Orson Welles' rarely seen masterpiece is restored and re-released

The money ran out during shooting, leading to a bailout and then litigation over the distribution rights

It was Orson Welles' favourite among his own films and many critics bracket it alongside Citizen Kane as his masterwork, yet Chimes At Midnight (1965) has been impossible to see for many years.

This is why there is such excitement among Welles' devotees about plans to screen the movie in a "brand new, never-seen-before restoration" early next month as part of Picturehouse Cinemas' "Screen Arts Festival."

The film is Welles' sprawling adaptation of Shakespeare's history plays, his "lament for Merrie England" as he called it. He gives arguably his finest screen performance as Falstaff.

Like many of Welles' films, Chimes At Midnight was made on the hoof. It's a full-blown epic shot in the director's customary improvisatory style, but on a modest budget – one reason that it has subsequently proved so hard to see. The rights issues have proved so complicated that no one – until now – has been able fully to untangle them.

The money ran out during shooting, leading Welles to turn to Harry Saltzman for help. When Saltzman pumped in a reported $750,000 (£465,000) so it could be completed, he received worldwide distribution rights (excluding France and Spain, which belonged to Spanish producer Emiliano Piedra).

Saltzman gave his rights to another company, which got taken over. Piedra died in 1991 and Saltzman in 1994.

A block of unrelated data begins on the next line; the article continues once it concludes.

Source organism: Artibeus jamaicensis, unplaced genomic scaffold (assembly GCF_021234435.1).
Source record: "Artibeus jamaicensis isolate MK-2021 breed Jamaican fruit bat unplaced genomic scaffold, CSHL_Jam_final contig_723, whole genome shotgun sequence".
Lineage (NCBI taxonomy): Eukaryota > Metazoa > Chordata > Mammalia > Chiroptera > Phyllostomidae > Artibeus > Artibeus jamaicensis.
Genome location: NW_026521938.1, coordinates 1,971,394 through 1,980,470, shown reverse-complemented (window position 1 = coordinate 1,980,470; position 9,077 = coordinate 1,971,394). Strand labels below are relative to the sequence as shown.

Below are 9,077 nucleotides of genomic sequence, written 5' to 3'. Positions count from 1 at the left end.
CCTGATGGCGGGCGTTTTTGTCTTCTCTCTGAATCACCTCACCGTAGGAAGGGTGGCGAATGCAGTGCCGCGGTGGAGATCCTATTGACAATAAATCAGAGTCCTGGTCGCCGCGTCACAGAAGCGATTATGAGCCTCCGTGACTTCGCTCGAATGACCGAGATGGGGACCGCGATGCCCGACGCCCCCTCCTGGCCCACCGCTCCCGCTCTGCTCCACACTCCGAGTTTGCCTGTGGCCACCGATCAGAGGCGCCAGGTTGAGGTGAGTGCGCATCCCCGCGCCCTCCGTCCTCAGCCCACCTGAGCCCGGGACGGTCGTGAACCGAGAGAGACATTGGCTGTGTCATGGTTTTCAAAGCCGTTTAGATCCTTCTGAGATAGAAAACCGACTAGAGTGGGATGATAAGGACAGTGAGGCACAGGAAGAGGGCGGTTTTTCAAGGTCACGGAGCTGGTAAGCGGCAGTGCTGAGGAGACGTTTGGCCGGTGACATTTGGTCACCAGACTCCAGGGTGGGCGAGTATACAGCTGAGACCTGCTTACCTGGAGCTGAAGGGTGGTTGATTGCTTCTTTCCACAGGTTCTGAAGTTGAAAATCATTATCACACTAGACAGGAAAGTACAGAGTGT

Litigation soon followed as to exactly who owned which rights and Chimes At Midnight disappeared from film screens. When the National Film Theatre in London held an Orson Welles' season in 2003, Chimes At Midnight wasn't shown.

When a major Welles' retrospective was held at the Locarno Festival in 2005, the organisers had to secure permission from Saltzman's widow Adriana for a one-off screening of a very ropey print. Now, it appears that the 1965 film has finally been liberated. David Buttle of British distributor Mr Bongo, working with Dolores Piedra (the Spanish producer's daughter), is the person behind the British screenings of the restored version.

"I've been in touch with her (Dolores) since 2006," he explained. "It has taken her that long to sort out the legal aspect of it."

Whenever Welles' films are revived, there is nearly always a sting in the tail. No one knows who might emerge to lay claim to the rights or to complain about not being consulted.

But at least audiences can savour (at least for now) Welles' magnificent performance in the role of Falstaff.

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